I know I’m not alone when I say I’m completely terrified of trying to save for the future.
Whenever I sit down and do the math about how much money I need to save for a home, future children, or retirement, I feel like none of those financial goals are within my grasp—at least not all of them.
Part of this insecurity stems from the fact that I have no idea how much money I’ll make over the next few years. My sister is a teacher and has a chart that shows her exactly what she’ll make throughout the rest of her career. Obviously, this is subject to some change, but it must be comforting being able to map out your future financial plans in such a clear way. But my job doesn’t work like that! So, for now, my strategy is to save as much money as possible and I’ve picked up a few tricks over the year that make saving not feel so difficult.
Review Your Grocery Budget
Potential Savings: $65+
I spend no more than $50 a week on groceries. And that includes some rather luxurious purchases like avocados, pomegranates, and coconuts. There are a few ways I stick to this budget. To start I eat a mostly whole foods plant-based diet. I buy very little processed food and absolutely nothing that includes meat, dairy, or eggs. In the past, I would spend $20 for a few days worth of steak fajitas. Now I opt for bean and rice tacos that cost only a few dollars. I also don’t ever start a work week without knowing what I’m having for breakfast, lunch, and dinner that week. That way I only buy exactly what I need and don’t take multiple trips to the grocery store. The more I go the store, the more food I buy that I don’t really need. So it’s best for me to steer clear as much as possible. I also try to stick purchasing in-season produce, very little packaged or pre-made food, and I rarely buy alcohol. Millennials spend $83.25 a week on average for groceries. By cutting back to a $50 a week grocery budget, which the USDA considers a low-cost plan , you can save $67 over the course of two weeks.
Rethink Your Commute
Potential Savings: $20+
What I save on groceries, I easily spend on my commute. It costs me about $20 a day to go to work via train because I live pretty far from the office (and California’s public transportation options can be pricey) but in the long run it still saves me money. Because between gas, parking, and wear and tear on my car, it’s still cheaper to take the train. Try taking public transportation or carpooling to work for a week and see how you like it. You’ll save money and be less stressed if you’re reading a book on the metro or have someone to ride in the carpool lane with!You can save an average of 30% to 40% by commuting via public transit. Use this calculator to learn how much! And as a bonus, you can use pre-tax money from your paychecks to cover mass-transit passes. This includes the train, subway, bus, ferry, and even parking. This is very exciting news to me, as I’m estimated to save over $750 next year—about $30 every two weeks—if I sign up for a Commuter Transit Account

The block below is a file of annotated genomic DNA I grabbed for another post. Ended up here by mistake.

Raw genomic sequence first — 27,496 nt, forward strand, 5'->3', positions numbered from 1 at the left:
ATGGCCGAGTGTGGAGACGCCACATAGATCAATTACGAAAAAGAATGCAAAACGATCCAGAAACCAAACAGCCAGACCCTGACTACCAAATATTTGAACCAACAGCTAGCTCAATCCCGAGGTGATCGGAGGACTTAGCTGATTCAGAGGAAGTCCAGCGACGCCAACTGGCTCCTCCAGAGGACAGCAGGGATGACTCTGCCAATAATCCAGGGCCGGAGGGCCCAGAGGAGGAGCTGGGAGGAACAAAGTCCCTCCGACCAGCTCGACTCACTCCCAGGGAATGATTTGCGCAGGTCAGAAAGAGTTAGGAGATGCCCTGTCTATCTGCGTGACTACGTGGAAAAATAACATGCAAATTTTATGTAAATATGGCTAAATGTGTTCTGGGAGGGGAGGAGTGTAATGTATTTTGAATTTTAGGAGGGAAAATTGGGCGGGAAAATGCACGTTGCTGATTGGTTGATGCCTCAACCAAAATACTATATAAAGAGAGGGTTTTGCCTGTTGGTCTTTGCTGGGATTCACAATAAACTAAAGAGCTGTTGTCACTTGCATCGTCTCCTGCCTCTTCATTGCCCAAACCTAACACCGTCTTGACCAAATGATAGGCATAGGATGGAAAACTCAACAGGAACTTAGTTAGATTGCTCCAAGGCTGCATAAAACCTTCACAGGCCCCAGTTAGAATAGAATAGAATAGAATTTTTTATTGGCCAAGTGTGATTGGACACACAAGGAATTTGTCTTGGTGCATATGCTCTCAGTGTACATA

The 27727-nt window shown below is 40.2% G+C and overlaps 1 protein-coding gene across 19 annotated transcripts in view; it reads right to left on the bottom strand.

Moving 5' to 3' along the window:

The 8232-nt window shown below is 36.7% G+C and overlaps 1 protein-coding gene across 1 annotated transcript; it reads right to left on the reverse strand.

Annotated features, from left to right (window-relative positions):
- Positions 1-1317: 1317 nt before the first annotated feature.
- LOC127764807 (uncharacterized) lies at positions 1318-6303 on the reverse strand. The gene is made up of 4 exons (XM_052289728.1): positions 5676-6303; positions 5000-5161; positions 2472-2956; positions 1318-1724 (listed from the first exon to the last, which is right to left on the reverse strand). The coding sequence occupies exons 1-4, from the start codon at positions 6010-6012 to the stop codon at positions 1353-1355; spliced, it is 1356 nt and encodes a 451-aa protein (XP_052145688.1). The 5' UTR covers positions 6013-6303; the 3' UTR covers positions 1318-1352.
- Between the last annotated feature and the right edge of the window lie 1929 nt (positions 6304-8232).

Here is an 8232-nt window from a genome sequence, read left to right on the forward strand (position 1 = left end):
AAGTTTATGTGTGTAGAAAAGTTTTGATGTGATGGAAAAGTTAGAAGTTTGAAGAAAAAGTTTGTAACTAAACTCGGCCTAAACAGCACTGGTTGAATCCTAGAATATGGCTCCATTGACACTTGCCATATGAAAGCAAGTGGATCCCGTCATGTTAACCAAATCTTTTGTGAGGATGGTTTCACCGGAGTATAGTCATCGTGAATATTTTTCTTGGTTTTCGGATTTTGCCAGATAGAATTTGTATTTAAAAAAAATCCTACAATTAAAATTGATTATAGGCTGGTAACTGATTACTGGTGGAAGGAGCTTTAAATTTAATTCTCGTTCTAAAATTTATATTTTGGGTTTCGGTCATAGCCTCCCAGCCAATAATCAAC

Threaten To Cancel A Service
Potential Savings: $10+
Something interesting happened when I went to cancel my subscription to Photoshop. As soon as I hit cancel, I was suddenly offered three free months. And when my parents recently decided to cancel their landline (that is through their internet and cable provider), they were told that they could keep the landline free of charge if they just didn’t cancel it. It somehow benefited the company to keep more phone service customers. Monthly memberships and some services can be way more flexible than you think. Sometimes you just have to show you’re considering your options and you might just get a better deal. So consider chatting with your gym, cable provider, or cell service and you may just shave some money off your monthly expenses.
Take Control Of Your Social Life
Potential Savings: $30+
I’ve already shared a few ideas of how you can save money without destroying your social life, but this is just a friendly reminder that friends can be expensive. So don’t forget to plan free or inexpensive activities like hikes, host dinners at home (my favorite way to save and still spend time with friends!), or plan a movie night where you provide the film and cozy couch and your girlfriends bring their favorite movie candies to share.
Skimp On One Luxury
Potential Savings: $15+
Just because you’re trying to save doesn’t mean you should scrimp on luxuries completely, but can you think of just one you can cut out? I stopped getting my eyebrows threaded every month. And even though that’s not a huge expense, it’s still one less expense I have to pay. Do you really need Netflix, Hulu, and HBO Go? What about sticking to drinking water at restaurants or only having one cocktail at happy hour. You’d be surprised how much cutting one recurring splurge out of your life can save you in the long run.
We’re always looking to save a little extra cash, so let us know if you have any go-to budgeting tips!
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Categories: Money Matters